Fearing Normalcy.

Fearing Normalcy

I’ve already mentioned this in a previous post, but I’m pregnant. So far, it’s been an unexpected journey that’s unlike anything I’ve ever experienced. I’ve had the normal pregnancy symptoms: nausea, vomiting, exhaustion. Which is all fine and dandy! As I’m continually being told, that means the baby is healthy and the pregnancy is progressing as it’s supposed to… but that’s where it all trips me up. Healthy? Really?

When you live with IBD, nausea, vomiting and exhaustion are anything but healthy.

I truly feel like my years with UC have greatly impacted how I feel about this pregnancy. Especially since this is my first pregnancy.

normalcy

The first time I threw up after becoming pregnant, I panicked. “Oh man! What if I can’t keep anything down! I’ll end up in the hospital?!” My mind began reeling and I started thinking of all the worst-case scenarios. What if the baby isn’t getting enough nutrients?! I have to eat! If I don’t eat, the baby will die. And I don’t want to go to the hospital! I’ve seen enough of that place to last a lifetime.

It’s SO hard to remember that pregnancy is a normal and natural part of life.

I believe that, like so many of us, I am experiencing PTSD from all the years I’ve been living with ulcerative colitis. How could I not? The frequent doctor and Emergency Room visits. The tests, the medications, the sleepless nights, the pain, the tears, the anger, the emotional turmoil… the list goes on and on.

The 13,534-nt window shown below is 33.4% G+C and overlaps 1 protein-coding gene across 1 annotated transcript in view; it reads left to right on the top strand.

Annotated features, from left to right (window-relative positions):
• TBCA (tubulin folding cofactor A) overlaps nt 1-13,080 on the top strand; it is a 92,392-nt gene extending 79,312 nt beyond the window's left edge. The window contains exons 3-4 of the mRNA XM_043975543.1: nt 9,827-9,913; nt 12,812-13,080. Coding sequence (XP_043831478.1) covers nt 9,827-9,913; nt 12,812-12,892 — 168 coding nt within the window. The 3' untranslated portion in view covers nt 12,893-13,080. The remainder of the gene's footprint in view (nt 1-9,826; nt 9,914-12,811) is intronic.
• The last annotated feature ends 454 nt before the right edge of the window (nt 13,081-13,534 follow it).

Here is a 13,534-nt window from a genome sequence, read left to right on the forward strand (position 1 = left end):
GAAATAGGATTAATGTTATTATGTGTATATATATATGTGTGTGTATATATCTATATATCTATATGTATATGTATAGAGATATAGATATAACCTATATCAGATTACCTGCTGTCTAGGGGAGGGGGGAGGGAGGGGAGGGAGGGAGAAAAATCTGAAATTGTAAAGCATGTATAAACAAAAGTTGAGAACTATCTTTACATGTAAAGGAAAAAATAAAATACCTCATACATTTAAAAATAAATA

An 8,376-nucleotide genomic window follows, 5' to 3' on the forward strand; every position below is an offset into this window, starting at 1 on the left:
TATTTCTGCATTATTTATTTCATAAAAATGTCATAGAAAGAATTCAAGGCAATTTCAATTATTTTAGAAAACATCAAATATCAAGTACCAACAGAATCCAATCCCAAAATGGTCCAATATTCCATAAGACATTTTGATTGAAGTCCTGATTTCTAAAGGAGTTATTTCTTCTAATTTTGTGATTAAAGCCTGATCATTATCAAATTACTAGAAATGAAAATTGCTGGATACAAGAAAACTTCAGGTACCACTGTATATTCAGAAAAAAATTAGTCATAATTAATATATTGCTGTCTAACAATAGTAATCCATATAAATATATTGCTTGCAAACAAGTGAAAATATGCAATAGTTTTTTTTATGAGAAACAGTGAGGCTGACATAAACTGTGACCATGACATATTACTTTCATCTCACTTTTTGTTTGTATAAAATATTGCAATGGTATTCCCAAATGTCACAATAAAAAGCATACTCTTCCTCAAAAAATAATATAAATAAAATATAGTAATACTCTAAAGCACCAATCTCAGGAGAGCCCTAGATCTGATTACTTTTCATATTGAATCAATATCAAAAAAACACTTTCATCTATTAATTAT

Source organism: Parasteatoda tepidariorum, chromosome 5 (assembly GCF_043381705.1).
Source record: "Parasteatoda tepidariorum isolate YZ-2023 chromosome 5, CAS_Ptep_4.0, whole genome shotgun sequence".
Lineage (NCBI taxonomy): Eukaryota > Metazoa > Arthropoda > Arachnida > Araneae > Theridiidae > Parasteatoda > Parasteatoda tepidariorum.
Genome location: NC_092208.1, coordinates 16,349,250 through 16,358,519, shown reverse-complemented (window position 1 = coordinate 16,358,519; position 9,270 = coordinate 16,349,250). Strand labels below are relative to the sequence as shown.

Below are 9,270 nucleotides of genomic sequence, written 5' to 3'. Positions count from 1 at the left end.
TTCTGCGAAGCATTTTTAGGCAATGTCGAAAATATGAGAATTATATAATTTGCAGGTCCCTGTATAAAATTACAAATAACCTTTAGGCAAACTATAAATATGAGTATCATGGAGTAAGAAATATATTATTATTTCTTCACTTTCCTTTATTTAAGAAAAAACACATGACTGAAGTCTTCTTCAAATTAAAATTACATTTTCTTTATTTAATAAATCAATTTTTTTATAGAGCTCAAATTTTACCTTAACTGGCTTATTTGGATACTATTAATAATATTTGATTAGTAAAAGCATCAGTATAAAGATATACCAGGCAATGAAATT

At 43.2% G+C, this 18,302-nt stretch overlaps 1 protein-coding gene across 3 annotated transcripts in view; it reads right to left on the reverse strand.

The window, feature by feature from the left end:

I remember just a few months after having my last J-Pouch surgery. I was in a good place. Suddenly, I was hit with a stomach bug of some sort. I was throwing up and I ached all over. It was scary. I didn’t know if I was “normal people” sick or if I was somehow flaring again. My husband, too, was worried. He kept asking, “Is your J-Pouch ok?” It was, but my years of UC took their toll on him, too.

One thing that gives me comfort during my times of morning sickness is knowing that there are MANY other women with IBD who’ve had babies. My mother and aunt being two of them. I also have several friends who’ve had babies and also live with IBD. Stephanie Hughes, one of our moderators, for instance has an ostomy and she’s living with Crohn’s. She’s been pregnant and had a baby and both she and baby are doing great!

All the women I’ve talked to who’ve had babies and are also living with IBD say that it’s all worth it in the end.

I’ve also been told that the pain of giving birth is NOTHING compared to the pain you have when dealing with IBD. The most important distinction needs to be made here. IBD is a disease. Pregnancy is a natural and normal part of life. In the end, no matter what happens, you end up with one of life’s most precious gifts. And that’s something that I can really look forward to.

This article represents the opinions, thoughts, and experiences of the author; none of this content has been paid for by any advertiser. The InflammatoryBowelDisease.net team does not recommend or endorse any products or treatments discussed herein. Learn more about how we maintain editorial integrity here.

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